I didn't even bother trying to take a photo. For once I was content to capture the memory in my mind, confident that I could record it in words here.

This morning the mist hung over the hills as the sun started to rise. I don't know why but Rob and I have become so much more aware of the beauty of where we live since moving to the hut. It was hard to tear ourselves away this morning for work.

So the menu this week:

Monday: Massaman curry, I used a paste I admit and the end result wasn't as good as I had hoped, but still tasted pretty good with rice and poppadums.
Tuesday: We fixed the curry, by adding some almond meal to thicken the sauce and some silverbeet. We ate it with poppadums again and some natural yoghurt.
Wednesday: Lemon linguine.
Thursday: Tomato, vegetable and meatball soup.
Friday: same soup with freshly baked bread (Rob stayed home to work!)
Saturday: Egg and Bacon pie with rocket salad.
Sunday: Rocket salad with soft boiled eggs, blood pudding (sorry Sarah), and sourdough croutons.

Yesterday we headed to the Cygnet market (which is held on the 1st and 3rd Sunday of every month, from 10am-2pm). We love Cygnet on market days. Even better they have an atm for our bank now! So we picked up free range eggs, vegetable seeds, almonds, spices, rhubarb, carrots, parsnips, swede, leeks, and silverbeet. We couldn't resist a couple of Eccles cakes from Lotus Eaters, a browse in the second hand clothes shop behind the cafe, a loaf of Steve's sourdough rye and a couple of his jam doughnuts. There was a cute new fruit and vegetable shop in town, and we found some coffee beans (we'd totally run out so we were on the hunt for some) and I spied a beautiful dark grey salad bowl, made by Emile Henry. Rob indulged me and bought it.

I'm thinking of collecting my recipe posts in a separate page as a list, what do you think?

Friday, June 15, 2012

Winter garden {broad beans and shallots}

I could get used to a 4 day week I think!
Just quickly a garden update more for my own benefit, perhaps, than yours.

Despite the cold weather, the optimistic plantings in mid April are growing.

We have a promising crop of golden shallots.

The broad beans are looking happy too.

We have been eating rocket salads for about two weeks now, it's so nice to be able to do that.
The cabbages and broccoli are growing ok, the carrots and parsnips are a little slower though.

We have plans for moving some rhubarb crowns and a fig tree to somewhere which will make them a bit happier, planting out the poor long suffering grape vines, establishing a raspberry patch and when the asparagus crowns arrive, creating an asparagus bed.
We're on the search for some artichoke crowns too, do any locals know of a good source?

In the flower garden the leaves of the ranunculus and anemones are poking through the soil, I've been informed that the roses are on their way from Geelong, and we repotted the gerberas (although one got a bit munched the other night as we had left them up against the hut).

Happy weekend to you.

Wednesday, June 13, 2012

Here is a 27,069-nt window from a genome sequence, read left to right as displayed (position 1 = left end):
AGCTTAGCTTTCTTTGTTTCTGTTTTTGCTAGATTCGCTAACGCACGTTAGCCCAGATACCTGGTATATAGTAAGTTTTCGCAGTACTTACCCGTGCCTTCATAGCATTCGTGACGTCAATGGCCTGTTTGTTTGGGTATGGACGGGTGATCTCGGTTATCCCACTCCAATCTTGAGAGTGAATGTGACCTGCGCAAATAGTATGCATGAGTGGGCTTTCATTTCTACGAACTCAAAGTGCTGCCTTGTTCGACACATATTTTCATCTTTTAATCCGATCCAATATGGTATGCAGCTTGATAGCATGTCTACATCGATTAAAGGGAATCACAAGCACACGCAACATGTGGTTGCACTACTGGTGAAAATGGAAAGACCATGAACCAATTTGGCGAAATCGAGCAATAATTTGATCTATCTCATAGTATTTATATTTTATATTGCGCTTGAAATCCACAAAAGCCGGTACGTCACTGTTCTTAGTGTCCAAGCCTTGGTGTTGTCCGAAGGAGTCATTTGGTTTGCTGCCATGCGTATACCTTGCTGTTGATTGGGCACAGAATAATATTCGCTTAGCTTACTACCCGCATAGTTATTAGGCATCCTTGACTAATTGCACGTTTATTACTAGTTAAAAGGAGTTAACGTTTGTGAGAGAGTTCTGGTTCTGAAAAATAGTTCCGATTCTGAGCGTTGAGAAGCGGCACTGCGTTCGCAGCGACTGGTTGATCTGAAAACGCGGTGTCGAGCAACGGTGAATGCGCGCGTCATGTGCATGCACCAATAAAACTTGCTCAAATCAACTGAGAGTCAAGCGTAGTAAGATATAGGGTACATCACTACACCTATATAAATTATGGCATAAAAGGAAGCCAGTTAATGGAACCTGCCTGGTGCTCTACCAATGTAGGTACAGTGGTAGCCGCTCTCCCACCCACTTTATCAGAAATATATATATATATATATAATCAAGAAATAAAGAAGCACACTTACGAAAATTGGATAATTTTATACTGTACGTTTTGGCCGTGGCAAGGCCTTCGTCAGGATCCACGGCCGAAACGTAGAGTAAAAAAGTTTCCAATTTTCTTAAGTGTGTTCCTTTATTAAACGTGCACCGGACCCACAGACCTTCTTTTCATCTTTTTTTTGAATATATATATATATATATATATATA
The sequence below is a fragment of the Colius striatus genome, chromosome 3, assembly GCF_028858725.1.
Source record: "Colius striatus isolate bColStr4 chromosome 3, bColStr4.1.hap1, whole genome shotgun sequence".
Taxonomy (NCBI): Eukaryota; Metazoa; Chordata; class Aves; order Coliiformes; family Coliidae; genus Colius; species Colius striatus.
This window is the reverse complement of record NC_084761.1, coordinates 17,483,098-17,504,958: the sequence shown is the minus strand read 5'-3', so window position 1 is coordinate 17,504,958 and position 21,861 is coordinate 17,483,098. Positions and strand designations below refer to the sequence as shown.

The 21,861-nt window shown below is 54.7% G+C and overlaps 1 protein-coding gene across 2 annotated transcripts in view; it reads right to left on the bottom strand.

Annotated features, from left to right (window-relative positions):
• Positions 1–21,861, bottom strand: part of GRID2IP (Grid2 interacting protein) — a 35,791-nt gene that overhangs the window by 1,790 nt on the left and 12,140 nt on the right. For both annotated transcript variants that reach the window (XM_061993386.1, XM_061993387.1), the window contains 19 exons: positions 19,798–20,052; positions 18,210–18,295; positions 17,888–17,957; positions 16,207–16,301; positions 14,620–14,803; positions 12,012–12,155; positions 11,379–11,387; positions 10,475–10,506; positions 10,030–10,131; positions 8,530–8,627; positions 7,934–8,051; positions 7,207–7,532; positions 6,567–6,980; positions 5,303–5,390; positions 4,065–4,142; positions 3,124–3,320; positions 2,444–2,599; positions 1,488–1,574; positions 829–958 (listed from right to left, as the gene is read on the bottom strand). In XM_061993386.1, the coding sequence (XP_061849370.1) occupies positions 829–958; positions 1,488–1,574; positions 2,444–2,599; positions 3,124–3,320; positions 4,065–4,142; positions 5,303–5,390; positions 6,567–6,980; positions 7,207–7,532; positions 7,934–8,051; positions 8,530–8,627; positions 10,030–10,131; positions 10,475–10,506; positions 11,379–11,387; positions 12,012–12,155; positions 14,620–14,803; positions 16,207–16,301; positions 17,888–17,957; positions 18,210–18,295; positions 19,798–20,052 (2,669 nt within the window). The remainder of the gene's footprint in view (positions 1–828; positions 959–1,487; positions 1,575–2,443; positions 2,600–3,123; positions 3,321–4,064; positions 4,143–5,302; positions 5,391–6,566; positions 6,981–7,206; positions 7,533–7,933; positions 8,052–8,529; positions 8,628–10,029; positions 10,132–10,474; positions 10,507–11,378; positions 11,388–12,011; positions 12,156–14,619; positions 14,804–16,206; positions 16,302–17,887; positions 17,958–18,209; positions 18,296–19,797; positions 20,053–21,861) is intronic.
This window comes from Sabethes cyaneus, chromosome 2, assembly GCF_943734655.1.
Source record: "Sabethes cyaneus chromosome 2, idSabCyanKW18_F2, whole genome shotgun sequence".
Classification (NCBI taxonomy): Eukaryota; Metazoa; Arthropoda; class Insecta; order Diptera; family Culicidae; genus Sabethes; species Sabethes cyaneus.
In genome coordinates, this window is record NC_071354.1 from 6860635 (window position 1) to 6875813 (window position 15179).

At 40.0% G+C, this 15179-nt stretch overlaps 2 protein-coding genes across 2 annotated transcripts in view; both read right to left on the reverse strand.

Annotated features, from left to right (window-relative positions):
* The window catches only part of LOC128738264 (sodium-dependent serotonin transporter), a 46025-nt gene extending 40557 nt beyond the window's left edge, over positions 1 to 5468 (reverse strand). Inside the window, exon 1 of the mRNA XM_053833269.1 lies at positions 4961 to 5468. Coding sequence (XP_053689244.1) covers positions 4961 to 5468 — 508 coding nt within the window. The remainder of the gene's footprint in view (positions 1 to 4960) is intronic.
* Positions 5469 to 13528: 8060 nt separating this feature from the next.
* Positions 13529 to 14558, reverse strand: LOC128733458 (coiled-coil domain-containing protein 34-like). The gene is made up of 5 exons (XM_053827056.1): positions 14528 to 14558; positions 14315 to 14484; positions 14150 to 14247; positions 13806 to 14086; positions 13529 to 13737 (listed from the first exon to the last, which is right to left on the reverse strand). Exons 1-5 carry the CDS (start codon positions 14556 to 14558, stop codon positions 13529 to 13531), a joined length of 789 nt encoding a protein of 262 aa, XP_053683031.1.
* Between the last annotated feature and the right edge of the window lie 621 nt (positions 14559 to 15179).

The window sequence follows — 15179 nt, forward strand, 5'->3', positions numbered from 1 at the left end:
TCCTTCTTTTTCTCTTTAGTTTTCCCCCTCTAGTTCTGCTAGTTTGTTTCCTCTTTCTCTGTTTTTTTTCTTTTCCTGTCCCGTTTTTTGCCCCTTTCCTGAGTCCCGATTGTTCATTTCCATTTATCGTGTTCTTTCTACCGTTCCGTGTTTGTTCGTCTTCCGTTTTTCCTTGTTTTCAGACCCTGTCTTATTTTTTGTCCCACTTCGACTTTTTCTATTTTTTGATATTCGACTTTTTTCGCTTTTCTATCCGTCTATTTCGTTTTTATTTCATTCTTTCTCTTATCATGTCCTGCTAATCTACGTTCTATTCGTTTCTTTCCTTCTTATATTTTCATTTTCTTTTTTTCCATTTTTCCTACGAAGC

Snap it {everyday}

I have fallen off the Snap It bandwagon, and I miss it.
So I'm back this week. This week's theme is everyday.
Sometimes everyday chores are made easier, or more enjoyable by something useful or beautiful.
Yesterday one of my online purchases arrived in the mail. Actually a few online purchases arrived, but I'll save those for later! Drying glassware, as we don't yet have a dishwasher, can be quite disappointing with a cloth that smudges and makes streaks on the glass. I've been lusting after one of these 100% linen glass clothes from here for awhile. It is both useful and beautiful.
I love the feel of natural fibres, linen, cotton and wool.

Playing along here.

Can't wait to go and visit your Snap It post.

Tuesday, June 12, 2012

a belated Monday's Menu

It was quite a grey old weekend in the end. I was hoping for some more sunshine, but it was still nice to relax at home. We felt quite good about the cleaning and tidying both at my parent's shed and ours (Rob gathered up another trailer load of rubbish and recycling from behind our shed).

Menu wise this week:

Monday: Chicken cacciatore with boiled potatoes.
Tuesday: Chicken and vegetable soup.
Wednesday: Pappardelle with some chicken cacciatore.
Thursday: Ziggy's hot dogs! An excuse to eat our home-made tomato sauce. I added some hot english mustard quite liberally, which cause a wasabi rush right down to the tip of my nose. But I love that feeling and kept eating anyway.
Friday: Cheese night was back, a hard, French goat cheese, called Chebris Brebis, a soft French cheese, Picolin and Gorgonozola Dolce. All delicious in their own way, served with a little fig and walnut baguette and a rocket salad.
Saturday: Pasta and meatballs.
Sunday: Dry-cured, then hickory smoked slow roasted in the Weber beef short ribs, with potato stacks and rocket salad.

Other treats this week included; speckled bread (fruit loaf), a lamb, potato and pea parcel at Jackman & McRoss, figs grilled in prosciutto and stuffed with fetta, pancakes with maple syrup, boiled eggs on toast, left over pasta and meatballs on toast, and that chocolate caramel peanut slice.

What's been on the menu at your place?


Monday, June 11, 2012

Chocolate caramel peanut squares {Nigella and Women's Weekly}

I am feeling much more relaxed. An afternoon in the kitchen yesterday did wonders. I cranked up some 80's dance music on the Tivoli, made a list and worked my way down.
Caramel slice, Massaman curry and Speckled (fruit bread).
As we had a packet of peanuts I decided to roast some and inspired by Nigella add them to the caramel. So here's my caramel slice, I see I noted in Nigella's Forever Summer last time I made this, dangerously addictive.